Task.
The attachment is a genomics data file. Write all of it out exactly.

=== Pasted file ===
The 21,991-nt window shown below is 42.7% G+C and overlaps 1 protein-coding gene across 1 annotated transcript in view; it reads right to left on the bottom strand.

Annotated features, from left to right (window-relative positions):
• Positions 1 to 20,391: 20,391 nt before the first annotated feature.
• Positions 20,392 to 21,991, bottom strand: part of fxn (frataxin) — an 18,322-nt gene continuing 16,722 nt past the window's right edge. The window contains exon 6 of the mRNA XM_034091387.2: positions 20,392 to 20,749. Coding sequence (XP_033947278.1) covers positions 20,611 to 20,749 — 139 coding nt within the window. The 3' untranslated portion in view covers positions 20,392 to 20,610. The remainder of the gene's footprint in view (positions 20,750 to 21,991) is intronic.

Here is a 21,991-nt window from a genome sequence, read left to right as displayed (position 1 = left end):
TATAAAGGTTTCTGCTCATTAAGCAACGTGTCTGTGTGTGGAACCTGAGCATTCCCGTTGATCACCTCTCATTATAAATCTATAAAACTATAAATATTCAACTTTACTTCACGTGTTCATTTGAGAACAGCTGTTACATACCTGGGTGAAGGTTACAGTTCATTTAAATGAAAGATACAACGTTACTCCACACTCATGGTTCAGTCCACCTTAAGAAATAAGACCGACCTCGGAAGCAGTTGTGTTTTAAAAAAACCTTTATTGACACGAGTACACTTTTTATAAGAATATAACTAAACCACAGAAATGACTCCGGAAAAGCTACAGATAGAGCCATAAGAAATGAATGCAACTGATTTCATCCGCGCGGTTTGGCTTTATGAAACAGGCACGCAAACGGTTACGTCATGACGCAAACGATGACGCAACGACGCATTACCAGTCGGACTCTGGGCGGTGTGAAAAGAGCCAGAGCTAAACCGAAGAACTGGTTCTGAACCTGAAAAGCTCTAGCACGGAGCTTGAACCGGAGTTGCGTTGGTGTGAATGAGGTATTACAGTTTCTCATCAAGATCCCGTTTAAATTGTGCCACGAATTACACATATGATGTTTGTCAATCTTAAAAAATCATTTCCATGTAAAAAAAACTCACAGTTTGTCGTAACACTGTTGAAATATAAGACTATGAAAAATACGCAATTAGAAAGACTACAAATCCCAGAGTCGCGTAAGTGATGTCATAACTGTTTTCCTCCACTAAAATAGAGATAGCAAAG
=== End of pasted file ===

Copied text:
The 21,991-nt window shown below is 42.7% G+C and overlaps 1 protein-coding gene across 1 annotated transcript in view; it reads right to left on the bottom strand.

Annotated features, from left to right (window-relative positions):
• Positions 1 to 20,391: 20,391 nt before the first annotated feature.
• Positions 20,392 to 21,991, bottom strand: part of fxn (frataxin) — an 18,322-nt gene continuing 16,722 nt past the window's right edge. The window contains exon 6 of the mRNA XM_034091387.2: positions 20,392 to 20,749. Coding sequence (XP_033947278.1) covers positions 20,611 to 20,749 — 139 coding nt within the window. The 3' untranslated portion in view covers positions 20,392 to 20,610. The remainder of the gene's footprint in view (positions 20,750 to 21,991) is intronic.

Here is a 21,991-nt window from a genome sequence, read left to right as displayed (position 1 = left end):
TATAAAGGTTTCTGCTCATTAAGCAACGTGTCTGTGTGTGGAACCTGAGCATTCCCGTTGATCACCTCTCATTATAAATCTATAAAACTATAAATATTCAACTTTACTTCACGTGTTCATTTGAGAACAGCTGTTACATACCTGGGTGAAGGTTACAGTTCATTTAAATGAAAGATACAACGTTACTCCACACTCATGGTTCAGTCCACCTTAAGAAATAAGACCGACCTCGGAAGCAGTTGTGTTTTAAAAAAACCTTTATTGACACGAGTACACTTTTTATAAGAATATAACTAAACCACAGAAATGACTCCGGAAAAGCTACAGATAGAGCCATAAGAAATGAATGCAACTGATTTCATCCGCGCGGTTTGGCTTTATGAAACAGGCACGCAAACGGTTACGTCATGACGCAAACGATGACGCAACGACGCATTACCAGTCGGACTCTGGGCGGTGTGAAAAGAGCCAGAGCTAAACCGAAGAACTGGTTCTGAACCTGAAAAGCTCTAGCACGGAGCTTGAACCGGAGTTGCGTTGGTGTGAATGAGGTATTACAGTTTCTCATCAAGATCCCGTTTAAATTGTGCCACGAATTACACATATGATGTTTGTCAATCTTAAAAAATCATTTCCATGTAAAAAAAACTCACAGTTTGTCGTAACACTGTTGAAATATAAGACTATGAAAAATACGCAATTAGAAAGACTACAAATCCCAGAGTCGCGTAAGTGATGTCATAACTGTTTTCCTCCACTAAAATAGAGATAGCAAAG